Parkinson’s disease; dopamine; striatum; globus pallidus; subthalamic nucleus; deep brain stimulation; burst; oscillation; synchrony
Although the benefits of influenza vaccines for preventing serious influenza outcomes in elderly adults are uncertain, the results of this study suggest that the 2010–2011 influenza vaccine was 42% effective in reducing laboratory-confirmed influenza hospitalizations in this high-risk population.
Background. Although annual influenza immunization is recommended for adults aged ≥65 years due to the substantial burden of illness, the evidence base for this recommendation is weak. Prior observational studies that examined influenza vaccine effectiveness against nonspecific serious outcomes suffered from selection bias and the lack of laboratory confirmation for influenza infection. The objective of this study was to determine the effectiveness of the 2010–2011 seasonal influenza vaccine against laboratory-confirmed influenza hospitalizations among community-dwelling elderly adults, a serious and highly specific outcome.
Methods. We conducted a test-negative study of community-dwelling adults aged >65 years in Ontario, Canada. Respiratory specimens collected between 1 December 2010 and 30 April 2011 from patients admitted to acute care hospitals were tested for influenza using nucleic acid amplification techniques. Influenza vaccination was ascertained from physician billing claims through linkage to health administrative datasets.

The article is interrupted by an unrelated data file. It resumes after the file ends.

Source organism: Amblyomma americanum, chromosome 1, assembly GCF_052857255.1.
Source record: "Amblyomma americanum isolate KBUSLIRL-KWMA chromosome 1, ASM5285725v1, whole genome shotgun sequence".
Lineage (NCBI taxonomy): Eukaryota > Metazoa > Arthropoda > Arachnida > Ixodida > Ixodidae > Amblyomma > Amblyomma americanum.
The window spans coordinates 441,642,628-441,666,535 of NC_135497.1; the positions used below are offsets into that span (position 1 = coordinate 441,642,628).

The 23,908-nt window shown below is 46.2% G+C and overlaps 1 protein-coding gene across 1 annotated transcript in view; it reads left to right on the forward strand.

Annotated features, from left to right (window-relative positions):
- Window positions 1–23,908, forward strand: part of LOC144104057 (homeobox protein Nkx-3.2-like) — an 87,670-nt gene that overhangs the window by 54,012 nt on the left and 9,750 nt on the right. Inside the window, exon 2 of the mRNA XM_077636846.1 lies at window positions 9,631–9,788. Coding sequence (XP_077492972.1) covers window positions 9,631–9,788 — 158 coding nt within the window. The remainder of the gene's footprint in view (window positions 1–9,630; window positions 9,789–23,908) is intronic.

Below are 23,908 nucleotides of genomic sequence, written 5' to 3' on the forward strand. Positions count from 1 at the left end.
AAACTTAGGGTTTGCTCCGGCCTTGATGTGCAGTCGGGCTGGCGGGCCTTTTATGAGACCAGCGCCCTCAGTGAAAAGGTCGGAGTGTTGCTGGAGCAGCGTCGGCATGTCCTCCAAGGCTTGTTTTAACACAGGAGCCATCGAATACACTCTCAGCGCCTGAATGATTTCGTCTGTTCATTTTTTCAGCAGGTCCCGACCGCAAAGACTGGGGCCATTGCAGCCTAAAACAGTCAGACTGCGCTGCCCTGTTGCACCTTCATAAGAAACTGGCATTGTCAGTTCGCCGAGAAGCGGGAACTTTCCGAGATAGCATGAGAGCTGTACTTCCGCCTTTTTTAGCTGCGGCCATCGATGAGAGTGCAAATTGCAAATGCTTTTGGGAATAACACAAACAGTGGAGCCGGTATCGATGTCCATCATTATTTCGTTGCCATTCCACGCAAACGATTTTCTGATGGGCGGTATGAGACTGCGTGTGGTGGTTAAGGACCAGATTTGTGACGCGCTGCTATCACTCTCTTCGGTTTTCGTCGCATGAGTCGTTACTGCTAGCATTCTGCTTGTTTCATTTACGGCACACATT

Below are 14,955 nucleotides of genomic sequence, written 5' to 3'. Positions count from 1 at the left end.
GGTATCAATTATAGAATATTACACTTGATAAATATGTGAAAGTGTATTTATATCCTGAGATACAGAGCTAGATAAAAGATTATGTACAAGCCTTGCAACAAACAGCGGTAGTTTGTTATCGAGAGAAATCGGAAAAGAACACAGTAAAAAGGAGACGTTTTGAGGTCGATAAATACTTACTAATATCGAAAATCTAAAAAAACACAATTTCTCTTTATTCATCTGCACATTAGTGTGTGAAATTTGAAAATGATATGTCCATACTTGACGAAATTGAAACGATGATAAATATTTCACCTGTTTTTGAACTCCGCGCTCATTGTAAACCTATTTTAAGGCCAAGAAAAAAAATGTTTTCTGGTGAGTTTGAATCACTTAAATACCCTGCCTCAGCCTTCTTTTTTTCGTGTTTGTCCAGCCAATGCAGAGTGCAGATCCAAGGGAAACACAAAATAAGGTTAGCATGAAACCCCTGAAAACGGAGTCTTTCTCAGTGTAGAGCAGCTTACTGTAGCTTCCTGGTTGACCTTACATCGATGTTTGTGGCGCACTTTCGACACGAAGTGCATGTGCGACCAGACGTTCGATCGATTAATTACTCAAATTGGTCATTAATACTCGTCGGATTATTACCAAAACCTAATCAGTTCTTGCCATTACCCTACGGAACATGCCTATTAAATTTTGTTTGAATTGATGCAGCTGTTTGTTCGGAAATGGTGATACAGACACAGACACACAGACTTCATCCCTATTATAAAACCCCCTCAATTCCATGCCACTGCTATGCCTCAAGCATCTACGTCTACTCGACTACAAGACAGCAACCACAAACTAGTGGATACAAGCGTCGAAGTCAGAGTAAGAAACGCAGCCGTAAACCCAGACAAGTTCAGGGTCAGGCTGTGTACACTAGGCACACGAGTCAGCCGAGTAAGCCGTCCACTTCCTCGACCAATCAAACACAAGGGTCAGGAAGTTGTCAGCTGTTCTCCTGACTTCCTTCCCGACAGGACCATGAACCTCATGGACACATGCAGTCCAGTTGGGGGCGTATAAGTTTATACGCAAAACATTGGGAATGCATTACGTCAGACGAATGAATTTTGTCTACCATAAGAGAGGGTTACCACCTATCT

Results. Receipt of the 2010–2011 seasonal influenza vaccine was associated with a 42% (95% confidence interval, 29%–53%) reduction in laboratory-confirmed influenza hospitalizations. Vaccine effectiveness estimates were consistent across age groups, by sex, and regardless of outcome severity, timing of testing, and when considering individuals vaccinated <7 or <14 days prior to admission as unvaccinated.
Conclusions. Results of this study will better inform decision making regarding influenza vaccination of elderly adults. Similar analyses are needed annually due to antigenic drift and frequent changes in influenza vaccine composition. The linkage of routinely collected laboratory testing and health administrative data represents an efficient method for estimating influenza vaccine effectiveness that complements prospective studies.
influenza vaccine; hospitalization; vaccine effectiveness; elderly adults
Chorea is the predominant motor manifestation in the early symptomatic phase of adult onset Huntington’s disease (HD). Pathologically, this stage is marked by differential loss of striatal neurons contributing to the indirect pathway. This pattern of neuronal loss predicts decreased neuronal firing rates in GPi and increased firing rates in GPe, the opposite of the changes in firing rate known to occur in Parkinson’s disease (PD). We present single unit discharge characteristics (33 neurons) observed in an awake patient with HD (41 CAG repeats) undergoing microelectrode guided surgery for pallidal deep brain stimulation. Pallidal single unit activity at “rest” and during voluntary movement was discriminated off line by principal component analysis and evaluated with respect to discharge rate, bursting, and oscillatory activity in the 0–200 Hz range. 24 GPi and 9 GPe units were studied, and compared with 132 GPi and 50 GPe units from 14 patients with PD. The mean (+/− SEM) spontaneous discharge rate for HD was 58 +/− 4 for GPi and 73 +/− 5 for GPe. This contrasted with discharge rates in PD of 95 +/− 2 for GPi and 57 +/− 3 for GPe. HD GPi units showed more bursting than PD GPi units but much less oscillatory activity in the 2–35 Hz frequency range at rest. These findings are consistent with selective early loss of striatal cells originating the indirect pathway.
Huntington’s disease; Parkinson’s disease; globus pallidus; microelectrode recording; electrophysiology; basal ganglia; indirect pathway